The "solar" roof is basically a moonroof with solar capabilities built in:
Ah ha!! Thanks for the link. I can see the comparison. In that case, the additional ~$800 doesn't seem out of line.

RE: Solar panel roof
By mmark on 4/21/2009 3:25:28 PM , Rating: 2
No, the $4500 Advanced Technology Package does not include the Solar Roof. You cannot have both options on the 2010 Prius. The $4500 AT Package includes the Dynamic Radar Cruise Control, Pre-Collision System, Lane Keep Assist, and Intelligent Parking Assist. Some dealerships already have the new brochures and can give you a lot of information and assistance.

RE: Solar panel roof
By ChuckDriver on 4/22/2009 8:09:45 AM , Rating: 2
The solar panels powers a cabin ventilation system which keeps the car cool during the summer.

The fourth generation Mazda 929 had a sun roof with a solar panel that performed this function as well while the car was parked. It seemed gimmicky then, but on the Prius it seems like it should do more than vent the car for that expense.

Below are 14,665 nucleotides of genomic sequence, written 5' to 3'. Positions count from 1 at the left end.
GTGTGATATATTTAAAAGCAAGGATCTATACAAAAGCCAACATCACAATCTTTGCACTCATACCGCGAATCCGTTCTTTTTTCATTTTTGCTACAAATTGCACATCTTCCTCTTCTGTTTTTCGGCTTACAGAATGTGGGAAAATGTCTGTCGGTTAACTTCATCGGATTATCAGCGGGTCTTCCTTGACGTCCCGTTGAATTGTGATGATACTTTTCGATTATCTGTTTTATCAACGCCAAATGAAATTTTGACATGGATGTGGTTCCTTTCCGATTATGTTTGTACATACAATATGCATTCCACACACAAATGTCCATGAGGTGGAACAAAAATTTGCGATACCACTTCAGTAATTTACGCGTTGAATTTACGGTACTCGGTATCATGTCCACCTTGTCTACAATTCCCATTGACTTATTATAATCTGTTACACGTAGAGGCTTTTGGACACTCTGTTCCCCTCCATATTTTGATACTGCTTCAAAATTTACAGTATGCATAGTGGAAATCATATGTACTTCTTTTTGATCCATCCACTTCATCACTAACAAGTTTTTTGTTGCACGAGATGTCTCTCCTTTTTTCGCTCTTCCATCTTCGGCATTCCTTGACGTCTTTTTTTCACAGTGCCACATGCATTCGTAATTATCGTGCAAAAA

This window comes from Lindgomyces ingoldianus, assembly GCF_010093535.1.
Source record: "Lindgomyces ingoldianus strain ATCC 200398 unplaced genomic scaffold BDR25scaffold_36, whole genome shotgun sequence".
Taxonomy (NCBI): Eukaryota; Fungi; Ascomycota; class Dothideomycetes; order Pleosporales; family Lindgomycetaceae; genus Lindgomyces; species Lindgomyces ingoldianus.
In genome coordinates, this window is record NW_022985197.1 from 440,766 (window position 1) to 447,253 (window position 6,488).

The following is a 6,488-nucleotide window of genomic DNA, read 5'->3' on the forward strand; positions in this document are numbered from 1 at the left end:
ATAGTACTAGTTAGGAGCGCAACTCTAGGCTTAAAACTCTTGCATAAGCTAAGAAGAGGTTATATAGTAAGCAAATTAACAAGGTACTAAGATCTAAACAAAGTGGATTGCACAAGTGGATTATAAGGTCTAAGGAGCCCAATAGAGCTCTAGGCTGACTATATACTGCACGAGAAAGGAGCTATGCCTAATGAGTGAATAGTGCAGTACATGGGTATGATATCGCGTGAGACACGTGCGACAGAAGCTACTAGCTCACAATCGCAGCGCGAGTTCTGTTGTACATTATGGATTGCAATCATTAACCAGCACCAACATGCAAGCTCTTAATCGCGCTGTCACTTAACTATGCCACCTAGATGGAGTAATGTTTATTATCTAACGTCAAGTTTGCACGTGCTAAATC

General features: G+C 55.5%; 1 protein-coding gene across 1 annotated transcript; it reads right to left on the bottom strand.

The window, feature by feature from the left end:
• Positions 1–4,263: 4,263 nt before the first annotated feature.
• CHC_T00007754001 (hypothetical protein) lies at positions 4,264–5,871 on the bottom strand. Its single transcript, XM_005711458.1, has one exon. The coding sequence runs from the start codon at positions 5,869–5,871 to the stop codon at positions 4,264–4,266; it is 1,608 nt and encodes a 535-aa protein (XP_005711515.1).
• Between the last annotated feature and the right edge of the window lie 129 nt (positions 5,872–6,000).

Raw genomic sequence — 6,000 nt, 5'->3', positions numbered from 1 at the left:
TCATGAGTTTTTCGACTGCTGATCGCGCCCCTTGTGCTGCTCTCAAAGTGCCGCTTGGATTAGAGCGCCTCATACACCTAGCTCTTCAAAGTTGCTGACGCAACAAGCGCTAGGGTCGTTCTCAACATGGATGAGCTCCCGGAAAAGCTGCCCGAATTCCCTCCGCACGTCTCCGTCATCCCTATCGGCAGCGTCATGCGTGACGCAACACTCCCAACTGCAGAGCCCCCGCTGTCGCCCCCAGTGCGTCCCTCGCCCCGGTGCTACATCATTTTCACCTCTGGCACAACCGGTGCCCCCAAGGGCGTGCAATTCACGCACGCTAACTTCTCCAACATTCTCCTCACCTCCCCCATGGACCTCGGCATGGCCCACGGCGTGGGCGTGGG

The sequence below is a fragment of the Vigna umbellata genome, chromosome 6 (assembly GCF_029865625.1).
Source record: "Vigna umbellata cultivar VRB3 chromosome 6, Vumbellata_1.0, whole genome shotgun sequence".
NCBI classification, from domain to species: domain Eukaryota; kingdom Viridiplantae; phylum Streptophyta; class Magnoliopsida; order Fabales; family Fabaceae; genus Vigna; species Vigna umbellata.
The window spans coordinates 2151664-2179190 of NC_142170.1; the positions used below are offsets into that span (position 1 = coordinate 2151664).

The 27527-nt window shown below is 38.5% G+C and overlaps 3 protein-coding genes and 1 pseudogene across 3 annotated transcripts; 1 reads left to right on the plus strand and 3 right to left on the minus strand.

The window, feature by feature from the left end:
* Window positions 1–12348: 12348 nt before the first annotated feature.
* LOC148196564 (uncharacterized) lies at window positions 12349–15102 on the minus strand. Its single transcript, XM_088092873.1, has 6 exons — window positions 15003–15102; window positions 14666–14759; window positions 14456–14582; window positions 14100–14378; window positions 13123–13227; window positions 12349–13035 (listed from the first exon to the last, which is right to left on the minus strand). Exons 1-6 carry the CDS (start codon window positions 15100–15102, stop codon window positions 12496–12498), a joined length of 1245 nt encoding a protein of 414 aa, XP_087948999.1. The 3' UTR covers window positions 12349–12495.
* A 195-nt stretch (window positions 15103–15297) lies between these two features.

It's good news
By kaborka on 4/21/2009 3:09:26 PM , Rating: 2
I need a new car, and I was looking fwd to the Insight. I was disappointed to learn it could not run on battery alone. That rules out future plugin upgrade. The reduced price on the Prius is good news -- I may just get one.

RE: It's good news
By superflex on 4/21/2009 3:41:28 PM , Rating: 1
Take the $1000 savings and get a makeover, because you look like a douchebag driving that ugly-ass car.

RE: It's good news
By austinag on 4/21/2009 4:52:39 PM , Rating: 2
Ahh, it all makes sense now; the car itself looks like a suppository and as you pointed out the driver looks like a douchebag. They really have branded this car better then I thought.

RE: It's good news
By zerocool84 on 4/21/2009 4:10:25 PM , Rating: 1
I hope you drive like 50k miles a year to at least break even to what a cheaper car like a regular Civic/Corolla/Focus will cost you.